Attorney General William P. Barr said in a recent interview that the United States would be “irrevocably committed to the socialist path” if President Trump was not re-elected, and he accused government workers of working to thwart the administration. The statements cast Mr. Trump’s opponents, and possibly Mr. Barr’s own employees at the Justice Department, as essentially un-American.
“There’s now a clear fork in the road for our country,” Mr. Barr said in a wide-ranging interview with Chicago journalists, an audio recording of which drew wider attention on Tuesday after it was published on Monday.
Mr. Barr has emerged as one of Mr. Trump’s strongest defenders ahead of what could be a bitterly contested presidential election, one that Mr. Barr described as the most significant in a lifetime.
During the interview, he acknowledged that as attorney general, he is “not supposed to get into politics,” a norm that his predecessors have followed to preserve the appearance that in the United States, justice is meted out fairly, regardless of political affiliation.
But Mr. Barr narrowly defined “getting into politics” as making appearances on the campaign trail, and then offered Mr. Trump one of his strongest endorsements yet.
“I think we were getting into position where we were going to find ourselves irrevocably committed to the socialist path,” Mr. Barr said. “I think if Trump loses this election that that will be the case.”
Mr. Barr’s comments will again fuel criticisms that he has politicized the Justice Department. Under his tenure, the department has recommended a more lenient sentence for the president’s longtime friend and associate Roger J. Stone Jr. as well as sought to drop the prosecution against Mr. Trump’s former national security adviser Michael T. Flynn.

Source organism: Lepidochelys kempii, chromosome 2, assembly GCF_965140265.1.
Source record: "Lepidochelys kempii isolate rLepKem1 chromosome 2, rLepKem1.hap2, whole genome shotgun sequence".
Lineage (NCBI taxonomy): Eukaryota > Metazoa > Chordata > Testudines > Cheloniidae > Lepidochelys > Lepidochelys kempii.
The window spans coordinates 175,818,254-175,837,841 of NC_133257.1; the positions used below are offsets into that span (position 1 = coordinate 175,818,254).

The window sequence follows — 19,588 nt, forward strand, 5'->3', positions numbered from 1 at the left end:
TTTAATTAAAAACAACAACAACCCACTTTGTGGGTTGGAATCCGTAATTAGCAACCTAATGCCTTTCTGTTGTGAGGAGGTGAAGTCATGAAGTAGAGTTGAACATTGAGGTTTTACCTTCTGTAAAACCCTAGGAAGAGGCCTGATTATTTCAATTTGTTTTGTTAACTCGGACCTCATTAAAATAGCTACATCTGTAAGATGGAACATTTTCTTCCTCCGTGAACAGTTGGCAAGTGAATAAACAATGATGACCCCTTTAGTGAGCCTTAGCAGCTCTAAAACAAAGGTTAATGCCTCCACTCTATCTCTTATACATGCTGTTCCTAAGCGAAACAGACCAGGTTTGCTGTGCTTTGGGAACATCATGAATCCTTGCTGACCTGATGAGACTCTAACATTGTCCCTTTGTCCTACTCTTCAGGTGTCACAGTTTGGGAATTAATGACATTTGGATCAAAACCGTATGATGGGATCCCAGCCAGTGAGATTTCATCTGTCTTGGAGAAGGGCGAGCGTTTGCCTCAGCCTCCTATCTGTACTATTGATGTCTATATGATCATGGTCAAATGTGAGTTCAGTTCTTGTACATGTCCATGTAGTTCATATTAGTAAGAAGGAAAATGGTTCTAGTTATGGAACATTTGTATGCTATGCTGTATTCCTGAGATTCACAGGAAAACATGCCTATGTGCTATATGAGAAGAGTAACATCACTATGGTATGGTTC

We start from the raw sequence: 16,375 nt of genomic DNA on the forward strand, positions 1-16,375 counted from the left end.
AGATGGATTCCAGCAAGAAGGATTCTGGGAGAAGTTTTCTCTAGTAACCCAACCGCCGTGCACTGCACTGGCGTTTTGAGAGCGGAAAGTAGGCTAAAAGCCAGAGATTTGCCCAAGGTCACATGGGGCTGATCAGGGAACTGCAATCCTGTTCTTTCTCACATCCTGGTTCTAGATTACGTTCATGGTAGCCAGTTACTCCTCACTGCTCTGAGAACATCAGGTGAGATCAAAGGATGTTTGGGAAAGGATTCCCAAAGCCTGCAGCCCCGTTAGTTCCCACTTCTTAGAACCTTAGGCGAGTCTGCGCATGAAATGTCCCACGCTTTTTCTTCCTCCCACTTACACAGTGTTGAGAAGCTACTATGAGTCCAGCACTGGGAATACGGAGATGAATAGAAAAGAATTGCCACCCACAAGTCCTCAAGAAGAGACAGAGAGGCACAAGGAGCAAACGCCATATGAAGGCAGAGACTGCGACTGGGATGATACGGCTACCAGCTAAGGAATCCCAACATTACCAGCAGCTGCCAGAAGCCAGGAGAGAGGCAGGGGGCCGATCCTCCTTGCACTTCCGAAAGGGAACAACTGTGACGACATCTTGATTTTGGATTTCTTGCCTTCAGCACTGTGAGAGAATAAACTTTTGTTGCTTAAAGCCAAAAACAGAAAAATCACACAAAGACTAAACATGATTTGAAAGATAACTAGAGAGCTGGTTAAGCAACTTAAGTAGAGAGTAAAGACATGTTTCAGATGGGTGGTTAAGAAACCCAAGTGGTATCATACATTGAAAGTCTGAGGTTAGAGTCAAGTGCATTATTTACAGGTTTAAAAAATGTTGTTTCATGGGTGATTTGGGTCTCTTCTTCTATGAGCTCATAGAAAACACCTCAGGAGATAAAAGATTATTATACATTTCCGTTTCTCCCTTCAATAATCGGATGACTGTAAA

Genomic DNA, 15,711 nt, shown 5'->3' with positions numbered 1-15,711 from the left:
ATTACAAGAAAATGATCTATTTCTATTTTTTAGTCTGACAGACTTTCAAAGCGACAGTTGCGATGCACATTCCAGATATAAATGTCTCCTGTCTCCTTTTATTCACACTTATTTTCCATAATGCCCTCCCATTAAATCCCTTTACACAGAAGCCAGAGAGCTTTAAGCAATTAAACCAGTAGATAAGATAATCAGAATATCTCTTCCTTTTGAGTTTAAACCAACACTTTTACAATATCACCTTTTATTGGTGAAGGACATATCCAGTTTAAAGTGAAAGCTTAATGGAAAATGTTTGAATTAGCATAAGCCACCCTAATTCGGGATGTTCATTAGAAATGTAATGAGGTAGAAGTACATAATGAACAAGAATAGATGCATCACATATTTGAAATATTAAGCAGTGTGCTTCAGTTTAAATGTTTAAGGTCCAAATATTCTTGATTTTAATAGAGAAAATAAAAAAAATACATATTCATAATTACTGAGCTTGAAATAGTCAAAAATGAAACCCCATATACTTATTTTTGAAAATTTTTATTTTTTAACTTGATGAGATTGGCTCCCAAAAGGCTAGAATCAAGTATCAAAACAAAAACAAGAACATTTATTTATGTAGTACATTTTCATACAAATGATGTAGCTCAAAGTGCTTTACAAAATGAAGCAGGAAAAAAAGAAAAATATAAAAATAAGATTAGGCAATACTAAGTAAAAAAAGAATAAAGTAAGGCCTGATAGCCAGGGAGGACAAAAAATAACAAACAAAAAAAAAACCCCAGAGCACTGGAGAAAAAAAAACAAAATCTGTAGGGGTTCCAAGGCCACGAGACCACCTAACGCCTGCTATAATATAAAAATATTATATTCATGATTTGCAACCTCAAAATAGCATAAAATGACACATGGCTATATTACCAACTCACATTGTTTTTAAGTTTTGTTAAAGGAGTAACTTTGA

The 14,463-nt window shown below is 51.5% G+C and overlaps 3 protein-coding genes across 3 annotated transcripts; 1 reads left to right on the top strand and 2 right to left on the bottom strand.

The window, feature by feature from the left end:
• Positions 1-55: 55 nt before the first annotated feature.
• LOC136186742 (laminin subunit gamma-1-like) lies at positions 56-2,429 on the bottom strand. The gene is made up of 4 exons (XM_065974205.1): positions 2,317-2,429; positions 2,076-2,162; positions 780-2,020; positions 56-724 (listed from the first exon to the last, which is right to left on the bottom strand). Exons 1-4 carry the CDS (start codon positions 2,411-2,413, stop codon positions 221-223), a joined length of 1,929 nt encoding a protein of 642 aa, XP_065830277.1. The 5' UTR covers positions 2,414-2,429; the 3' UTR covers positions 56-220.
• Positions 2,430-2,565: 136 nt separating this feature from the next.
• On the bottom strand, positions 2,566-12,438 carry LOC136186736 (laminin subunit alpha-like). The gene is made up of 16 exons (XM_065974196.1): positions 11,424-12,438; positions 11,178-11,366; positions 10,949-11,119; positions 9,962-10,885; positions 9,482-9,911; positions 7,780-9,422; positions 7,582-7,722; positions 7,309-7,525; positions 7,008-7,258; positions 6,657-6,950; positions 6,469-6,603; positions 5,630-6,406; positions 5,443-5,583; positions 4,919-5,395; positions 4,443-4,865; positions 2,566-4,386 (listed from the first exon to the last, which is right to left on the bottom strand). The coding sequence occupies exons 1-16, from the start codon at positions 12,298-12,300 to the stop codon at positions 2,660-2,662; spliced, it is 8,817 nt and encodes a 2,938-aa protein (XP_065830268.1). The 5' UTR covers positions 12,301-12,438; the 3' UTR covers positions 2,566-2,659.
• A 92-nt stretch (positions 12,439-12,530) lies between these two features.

Since becoming attorney general in February 2019, Mr. Barr has accused former Justice Department officials and career bureaucrats of working to attack the president, accusations that he repeated in the interview.
“There undoubtedly are many people in the government who surreptitiously work to thwart the administration,” he said.
In his telling, those government employees are working with Mr. Trump’s opponents to undermine democracy and a duly elected president, simply because they do not like him. From the day that Mr. Trump delivered his 2016 victory speech, “they started talking about impeachment,” Mr. Barr said.
He also cast the government’s Russia investigation as part of a partisan plot to remove Mr. Trump. “He’s not a legitimate president with the Russia stuff. He was a pawn of Russia, all this stuff from Day 1,” Mr. Barr said. In past public statements, he has said that he does not believe that the Russia investigation should have been opened.
The Justice Department’s inspector general has determined that law enforcement officials had sufficient cause to open the Russia investigation. A report released last month by the Republican-controlled Senate Intelligence Committee found that the Russian government did interfere in the 2016 election to help Mr. Trump win, and that some Trump campaign advisers welcomed Russia’s help. Those conclusions support the findings on Russian election interference from the special counsel, Robert S. Mueller III.
Mr. Barr said that the Democrats were becoming the party that supported violent protest. “Increasingly, the message of the Democrats appears to be Biden or no peace,” Mr. Barr said. “That is rule by the mob. And we’re approaching that.”